Sunday, June 29, 2008

The Gloucester Girls

There has been a big to-do around these parts about several of the 17, sixteen year-old women of Gloucester, MA who got pregnant this spring. It seems that for several of them these pregnancies happened by design and not by the usual kind of lack of planning. The suspicion is that some of the women (girls?) discussed this and planned to have and raise their children together.

I don' know them or what they were thinking, but I do know that in my practice I see three families who have young women, 16, 17 and 18 who are pregnant and who are very intent of keeping their babies.

Now I am not going to enter into a debate about abortion. The point I want to make her is that these young women -- only one of whom has even briefly entered my office to talk about what is going on -- seem to have no real idea of what is going on.

None of them are in a real relationship. All of them have had sex with several different guys. None of the fathers of these pregnancies seem to be taking a real responsible role. One of them cares, one is trying to pull away, and the third father seems to be a mystery.

But, t think that these young women see getting pregnant as the only way they can have something productive to do after they leave high school. They are all from chaotic backgrounds. None of them have had a real or substitute father around for years.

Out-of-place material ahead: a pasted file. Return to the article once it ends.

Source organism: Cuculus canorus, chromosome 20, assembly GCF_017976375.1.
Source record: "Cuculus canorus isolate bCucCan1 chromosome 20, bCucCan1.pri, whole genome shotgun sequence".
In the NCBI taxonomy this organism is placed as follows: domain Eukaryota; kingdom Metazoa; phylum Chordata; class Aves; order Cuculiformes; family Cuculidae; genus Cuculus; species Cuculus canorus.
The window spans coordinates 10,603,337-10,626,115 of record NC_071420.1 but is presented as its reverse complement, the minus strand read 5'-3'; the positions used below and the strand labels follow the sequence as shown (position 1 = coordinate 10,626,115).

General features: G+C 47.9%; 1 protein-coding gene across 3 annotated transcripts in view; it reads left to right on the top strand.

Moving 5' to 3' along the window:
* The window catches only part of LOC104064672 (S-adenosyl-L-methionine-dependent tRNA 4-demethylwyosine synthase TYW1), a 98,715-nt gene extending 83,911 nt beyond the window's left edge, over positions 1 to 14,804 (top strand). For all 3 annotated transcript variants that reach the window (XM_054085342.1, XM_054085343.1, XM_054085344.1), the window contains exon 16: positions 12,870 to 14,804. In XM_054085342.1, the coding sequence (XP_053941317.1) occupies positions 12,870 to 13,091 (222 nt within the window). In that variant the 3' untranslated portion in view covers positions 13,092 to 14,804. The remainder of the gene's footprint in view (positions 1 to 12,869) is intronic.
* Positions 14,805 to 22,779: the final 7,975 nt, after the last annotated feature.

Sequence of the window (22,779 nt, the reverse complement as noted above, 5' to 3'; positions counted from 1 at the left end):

From what I have seen or heard of the women, they could be smart enough to put another kind of life together, but they really either don't know how, don't have the confidence, or don't seem to want to go through the long struggle to get educated, employed, married, settled and give their children a stable home.

In their simplistic form of thinking they feel they can work it backwards. If they have a kid, someone will provide a home, an income, and maybe even a partner.

I don't know. They're not talking. I'm not even sure they are thinking. But I do think it is a refection of what it feels like to be on the losing end of a very competitive, winner-take-all society.

Friday, June 20, 2008

more than diet and exercise

To me, as a psychologist, when I talk to clients about changing their life-style, it means much more than diet and exercise. The most important thing to me is for people to find ways to find comfort and eliminate stress.

This means more than deep breathing.

From my biased point of view, the best thing anyone can do is surround themselves with good people. That means people who love them, support them, and respect them. It also means that those people have the same expectations of you as you have of them.

Freud, who I don't quote too much, said that to be healthy you have to be able to work and love. I agree with that. Now, working may mean that you take care of kids, or a house, or just simply have found a way to pay your bills and be independent. Loving means that you can maintain a long-term relationship that is mutually rewarding, enriching and beneficial.

If where you work and the people you have around you constantly cause stress, aggravation, conflict and tension, then you won't do too well. You will get worn down, and have symptoms.

I realize that we can't all have control of who our families are, who employs us, and whoever else rambles into our lives and causes havoc.